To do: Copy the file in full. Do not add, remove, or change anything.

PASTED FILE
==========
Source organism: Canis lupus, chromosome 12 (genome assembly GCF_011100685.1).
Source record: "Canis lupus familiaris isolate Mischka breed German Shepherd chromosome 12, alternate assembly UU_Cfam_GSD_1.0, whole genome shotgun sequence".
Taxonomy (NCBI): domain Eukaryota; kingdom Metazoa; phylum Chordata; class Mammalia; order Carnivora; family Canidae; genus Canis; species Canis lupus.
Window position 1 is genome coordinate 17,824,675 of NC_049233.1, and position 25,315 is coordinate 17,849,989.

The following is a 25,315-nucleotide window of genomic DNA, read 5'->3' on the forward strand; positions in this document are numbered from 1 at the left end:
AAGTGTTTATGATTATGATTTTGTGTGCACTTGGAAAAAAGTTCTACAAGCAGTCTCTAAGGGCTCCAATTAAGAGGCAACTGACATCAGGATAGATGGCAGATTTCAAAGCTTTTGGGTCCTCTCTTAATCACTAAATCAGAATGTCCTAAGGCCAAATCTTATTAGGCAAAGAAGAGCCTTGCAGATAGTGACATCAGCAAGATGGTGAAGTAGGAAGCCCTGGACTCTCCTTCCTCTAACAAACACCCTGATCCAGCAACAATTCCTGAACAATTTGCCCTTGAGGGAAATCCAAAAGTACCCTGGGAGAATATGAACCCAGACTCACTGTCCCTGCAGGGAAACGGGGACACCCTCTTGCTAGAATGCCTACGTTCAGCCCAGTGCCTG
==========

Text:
Source organism: Canis lupus, chromosome 12 (genome assembly GCF_011100685.1).
Source record: "Canis lupus familiaris isolate Mischka breed German Shepherd chromosome 12, alternate assembly UU_Cfam_GSD_1.0, whole genome shotgun sequence".
Taxonomy (NCBI): domain Eukaryota; kingdom Metazoa; phylum Chordata; class Mammalia; order Carnivora; family Canidae; genus Canis; species Canis lupus.
Window position 1 is genome coordinate 17,824,675 of NC_049233.1, and position 25,315 is coordinate 17,849,989.

The following is a 25,315-nucleotide window of genomic DNA, read 5'->3' on the forward strand; positions in this document are numbered from 1 at the left end:
AAGTGTTTATGATTATGATTTTGTGTGCACTTGGAAAAAAGTTCTACAAGCAGTCTCTAAGGGCTCCAATTAAGAGGCAACTGACATCAGGATAGATGGCAGATTTCAAAGCTTTTGGGTCCTCTCTTAATCACTAAATCAGAATGTCCTAAGGCCAAATCTTATTAGGCAAAGAAGAGCCTTGCAGATAGTGACATCAGCAAGATGGTGAAGTAGGAAGCCCTGGACTCTCCTTCCTCTAACAAACACCCTGATCCAGCAACAATTCCTGAACAATTTGCCCTTGAGGGAAATCCAAAAGTACCCTGGGAGAATATGAACCCAGACTCACTGTCCCTGCAGGGAAACGGGGACACCCTCTTGCTAGAATGCCTACGTTCAGCCCAGTGCCTG